After completing their BSN program, some nurses practice and enhance their expertise in the workplace while others choose to simultaneously pursue the next step of professional expertise and become a Doctor of Nursing Practice (DNP) or get a Ph.D. in Nursing. The fundamental difference between the two doctorate programs is that the latter is focused on research and science rather than practice per se (“DNP-PhD comparison,” n.d.). Thus, a DNP degree places major emphasis on the advanced specialty practice in the clinical environment and the skills required to become a nursing leader and manage nursing staff in a medical establishment. On the contrary, a Ph.D. in nursing addresses the nurses’ desire to become scholars in the nursing field and conduct extensive research that could be later integrated into the working agenda for nurses and clinical practice in general.
Hence, whereas both these paths have their benefits for the nursing practice, it is rather had to choose the direction I would like to pursue. However, since my first years in nursing, I have cherished the opportunity to communicate with patients and be an advocate or change that translates real concerns of the patients. Thus, a Ph.D. program is not quite suitable for me because I would miss interacting with my team and patients on a daily basis. DNP, on the other hand, educates future clinical nurse faculty and nursing managers, allowing me to remain within the team while having more autonomy and power of decision-making and department planning. For this reason, I believe that pursuing a DNP degree is a viable option for me in the future, as I want to be a clinical health administrator who promotes change and innovation directly in the healthcare facility.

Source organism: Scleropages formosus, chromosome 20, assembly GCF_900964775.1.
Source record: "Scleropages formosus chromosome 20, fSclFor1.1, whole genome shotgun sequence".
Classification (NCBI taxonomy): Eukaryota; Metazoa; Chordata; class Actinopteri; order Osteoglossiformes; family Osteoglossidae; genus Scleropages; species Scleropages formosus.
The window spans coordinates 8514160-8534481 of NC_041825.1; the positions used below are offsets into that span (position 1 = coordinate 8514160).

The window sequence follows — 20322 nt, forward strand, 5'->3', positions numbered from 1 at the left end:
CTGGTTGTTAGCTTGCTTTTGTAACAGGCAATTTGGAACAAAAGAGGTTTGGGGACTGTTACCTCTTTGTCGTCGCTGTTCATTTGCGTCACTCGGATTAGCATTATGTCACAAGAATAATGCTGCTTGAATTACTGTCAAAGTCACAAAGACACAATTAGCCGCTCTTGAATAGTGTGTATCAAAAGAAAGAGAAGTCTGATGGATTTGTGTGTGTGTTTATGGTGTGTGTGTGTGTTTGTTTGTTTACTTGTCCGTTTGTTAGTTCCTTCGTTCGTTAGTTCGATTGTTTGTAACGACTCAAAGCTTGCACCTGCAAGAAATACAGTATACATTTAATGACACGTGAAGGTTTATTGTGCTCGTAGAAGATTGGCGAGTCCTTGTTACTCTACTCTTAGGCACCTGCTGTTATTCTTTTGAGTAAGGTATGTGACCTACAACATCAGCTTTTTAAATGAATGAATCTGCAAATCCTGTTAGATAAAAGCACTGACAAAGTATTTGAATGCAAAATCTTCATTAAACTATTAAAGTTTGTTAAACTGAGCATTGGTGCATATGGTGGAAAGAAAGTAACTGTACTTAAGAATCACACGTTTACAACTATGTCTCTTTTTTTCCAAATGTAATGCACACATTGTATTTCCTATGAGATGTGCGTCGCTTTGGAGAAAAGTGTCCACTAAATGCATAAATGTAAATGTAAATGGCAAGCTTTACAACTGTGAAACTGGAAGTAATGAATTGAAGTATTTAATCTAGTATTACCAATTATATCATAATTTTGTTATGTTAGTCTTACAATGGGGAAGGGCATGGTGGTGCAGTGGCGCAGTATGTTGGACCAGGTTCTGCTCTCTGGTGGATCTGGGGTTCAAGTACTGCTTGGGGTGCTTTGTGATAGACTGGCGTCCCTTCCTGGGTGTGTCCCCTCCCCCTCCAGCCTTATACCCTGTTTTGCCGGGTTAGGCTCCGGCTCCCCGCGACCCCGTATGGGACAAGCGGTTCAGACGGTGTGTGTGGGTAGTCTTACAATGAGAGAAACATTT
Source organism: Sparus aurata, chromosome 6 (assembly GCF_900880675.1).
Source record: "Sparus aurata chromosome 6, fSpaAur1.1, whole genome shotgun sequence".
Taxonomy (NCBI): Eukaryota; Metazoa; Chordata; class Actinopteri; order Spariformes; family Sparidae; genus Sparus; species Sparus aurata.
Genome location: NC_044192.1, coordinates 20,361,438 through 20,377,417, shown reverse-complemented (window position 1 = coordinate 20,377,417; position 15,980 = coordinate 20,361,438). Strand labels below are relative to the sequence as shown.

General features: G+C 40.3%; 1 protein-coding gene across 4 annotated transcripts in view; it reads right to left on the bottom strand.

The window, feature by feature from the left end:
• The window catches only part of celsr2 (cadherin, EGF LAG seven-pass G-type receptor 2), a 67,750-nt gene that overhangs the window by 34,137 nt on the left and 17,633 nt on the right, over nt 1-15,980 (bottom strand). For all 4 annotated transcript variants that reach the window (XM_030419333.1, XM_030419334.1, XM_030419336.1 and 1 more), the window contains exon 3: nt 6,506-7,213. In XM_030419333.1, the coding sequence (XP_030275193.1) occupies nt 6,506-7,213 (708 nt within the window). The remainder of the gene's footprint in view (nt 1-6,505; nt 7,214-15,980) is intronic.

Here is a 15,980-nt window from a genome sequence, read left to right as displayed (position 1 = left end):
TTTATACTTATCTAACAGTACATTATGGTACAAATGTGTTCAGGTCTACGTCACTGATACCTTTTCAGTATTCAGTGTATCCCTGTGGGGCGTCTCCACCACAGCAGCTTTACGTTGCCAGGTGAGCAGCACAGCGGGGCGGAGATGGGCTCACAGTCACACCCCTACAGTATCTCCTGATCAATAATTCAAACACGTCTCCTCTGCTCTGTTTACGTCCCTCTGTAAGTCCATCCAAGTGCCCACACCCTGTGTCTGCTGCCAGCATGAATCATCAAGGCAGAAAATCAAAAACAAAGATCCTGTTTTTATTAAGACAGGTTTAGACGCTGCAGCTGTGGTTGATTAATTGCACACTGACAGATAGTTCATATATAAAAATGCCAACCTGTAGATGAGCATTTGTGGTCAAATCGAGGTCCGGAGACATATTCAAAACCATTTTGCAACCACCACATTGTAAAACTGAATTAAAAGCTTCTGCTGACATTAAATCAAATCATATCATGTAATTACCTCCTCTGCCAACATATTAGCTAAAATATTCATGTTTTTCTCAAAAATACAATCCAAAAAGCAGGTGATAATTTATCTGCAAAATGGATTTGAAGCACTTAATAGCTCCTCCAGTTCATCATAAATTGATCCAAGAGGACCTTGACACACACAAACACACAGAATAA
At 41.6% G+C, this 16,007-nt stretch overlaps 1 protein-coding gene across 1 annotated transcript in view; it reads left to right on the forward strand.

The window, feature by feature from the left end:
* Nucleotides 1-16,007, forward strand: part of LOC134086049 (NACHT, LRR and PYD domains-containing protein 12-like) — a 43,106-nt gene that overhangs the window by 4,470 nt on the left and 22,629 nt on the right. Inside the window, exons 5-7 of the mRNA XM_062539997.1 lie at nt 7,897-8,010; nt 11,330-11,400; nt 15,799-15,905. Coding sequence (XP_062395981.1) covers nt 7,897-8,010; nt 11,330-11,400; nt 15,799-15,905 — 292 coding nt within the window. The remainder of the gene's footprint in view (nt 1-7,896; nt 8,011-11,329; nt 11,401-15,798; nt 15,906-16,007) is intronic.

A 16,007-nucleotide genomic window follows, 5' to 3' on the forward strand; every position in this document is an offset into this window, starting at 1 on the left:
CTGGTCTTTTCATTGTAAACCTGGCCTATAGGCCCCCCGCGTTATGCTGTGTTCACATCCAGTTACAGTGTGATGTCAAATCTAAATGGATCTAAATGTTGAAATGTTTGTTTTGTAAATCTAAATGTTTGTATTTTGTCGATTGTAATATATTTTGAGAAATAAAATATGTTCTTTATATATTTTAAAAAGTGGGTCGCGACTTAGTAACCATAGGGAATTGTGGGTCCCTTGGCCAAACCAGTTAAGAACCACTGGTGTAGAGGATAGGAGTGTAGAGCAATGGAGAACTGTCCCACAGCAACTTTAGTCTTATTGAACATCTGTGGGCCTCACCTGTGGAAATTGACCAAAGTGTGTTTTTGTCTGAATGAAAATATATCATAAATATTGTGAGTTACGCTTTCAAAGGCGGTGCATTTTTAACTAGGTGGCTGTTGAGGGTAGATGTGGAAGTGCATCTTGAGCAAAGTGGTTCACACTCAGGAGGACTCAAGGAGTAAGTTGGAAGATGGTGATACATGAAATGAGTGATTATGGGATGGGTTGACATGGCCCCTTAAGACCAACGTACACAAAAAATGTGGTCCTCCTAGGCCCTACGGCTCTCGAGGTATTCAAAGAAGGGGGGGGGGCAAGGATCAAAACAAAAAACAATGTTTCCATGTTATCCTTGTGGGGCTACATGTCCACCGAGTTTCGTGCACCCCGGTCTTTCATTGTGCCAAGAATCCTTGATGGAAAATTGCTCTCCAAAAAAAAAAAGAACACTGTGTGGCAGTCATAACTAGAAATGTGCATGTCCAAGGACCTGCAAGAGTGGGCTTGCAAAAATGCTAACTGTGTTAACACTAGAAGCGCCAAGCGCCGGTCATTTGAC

DNP-PhD comparison. (n.d.). Duke University. Web.